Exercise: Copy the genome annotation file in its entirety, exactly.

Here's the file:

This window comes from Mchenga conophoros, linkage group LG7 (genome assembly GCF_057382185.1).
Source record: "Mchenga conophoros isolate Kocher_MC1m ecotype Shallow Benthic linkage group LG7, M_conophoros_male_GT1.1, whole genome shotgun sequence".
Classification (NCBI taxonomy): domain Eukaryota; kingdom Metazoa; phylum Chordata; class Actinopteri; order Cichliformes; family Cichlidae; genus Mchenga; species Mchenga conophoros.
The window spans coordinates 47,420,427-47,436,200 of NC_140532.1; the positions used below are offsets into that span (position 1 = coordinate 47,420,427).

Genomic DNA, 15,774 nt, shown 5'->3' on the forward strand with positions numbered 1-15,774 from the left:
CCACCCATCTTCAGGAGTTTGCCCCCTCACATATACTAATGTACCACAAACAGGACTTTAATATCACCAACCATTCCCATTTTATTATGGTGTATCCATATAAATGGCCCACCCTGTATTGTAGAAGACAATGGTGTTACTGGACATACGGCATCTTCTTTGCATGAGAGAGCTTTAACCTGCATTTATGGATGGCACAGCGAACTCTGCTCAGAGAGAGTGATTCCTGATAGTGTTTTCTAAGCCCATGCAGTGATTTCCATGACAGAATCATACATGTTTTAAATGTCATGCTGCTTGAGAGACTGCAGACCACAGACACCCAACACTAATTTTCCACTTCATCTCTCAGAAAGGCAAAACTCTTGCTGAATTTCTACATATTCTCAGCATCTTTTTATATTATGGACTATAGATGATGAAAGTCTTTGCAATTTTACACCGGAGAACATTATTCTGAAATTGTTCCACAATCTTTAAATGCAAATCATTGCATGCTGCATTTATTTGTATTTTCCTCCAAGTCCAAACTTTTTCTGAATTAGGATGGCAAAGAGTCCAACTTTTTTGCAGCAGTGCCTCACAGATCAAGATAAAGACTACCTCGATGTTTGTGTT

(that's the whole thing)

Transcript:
This window comes from Mchenga conophoros, linkage group LG7 (genome assembly GCF_057382185.1).
Source record: "Mchenga conophoros isolate Kocher_MC1m ecotype Shallow Benthic linkage group LG7, M_conophoros_male_GT1.1, whole genome shotgun sequence".
Classification (NCBI taxonomy): domain Eukaryota; kingdom Metazoa; phylum Chordata; class Actinopteri; order Cichliformes; family Cichlidae; genus Mchenga; species Mchenga conophoros.
The window spans coordinates 47,420,427-47,436,200 of NC_140532.1; the positions used below are offsets into that span (position 1 = coordinate 47,420,427).

Genomic DNA, 15,774 nt, shown 5'->3' on the forward strand with positions numbered 1-15,774 from the left:
CCACCCATCTTCAGGAGTTTGCCCCCTCACATATACTAATGTACCACAAACAGGACTTTAATATCACCAACCATTCCCATTTTATTATGGTGTATCCATATAAATGGCCCACCCTGTATTGTAGAAGACAATGGTGTTACTGGACATACGGCATCTTCTTTGCATGAGAGAGCTTTAACCTGCATTTATGGATGGCACAGCGAACTCTGCTCAGAGAGAGTGATTCCTGATAGTGTTTTCTAAGCCCATGCAGTGATTTCCATGACAGAATCATACATGTTTTAAATGTCATGCTGCTTGAGAGACTGCAGACCACAGACACCCAACACTAATTTTCCACTTCATCTCTCAGAAAGGCAAAACTCTTGCTGAATTTCTACATATTCTCAGCATCTTTTTATATTATGGACTATAGATGATGAAAGTCTTTGCAATTTTACACCGGAGAACATTATTCTGAAATTGTTCCACAATCTTTAAATGCAAATCATTGCATGCTGCATTTATTTGTATTTTCCTCCAAGTCCAAACTTTTTCTGAATTAGGATGGCAAAGAGTCCAACTTTTTTGCAGCAGTGCCTCACAGATCAAGATAAAGACTACCTCGATGTTTGTGTT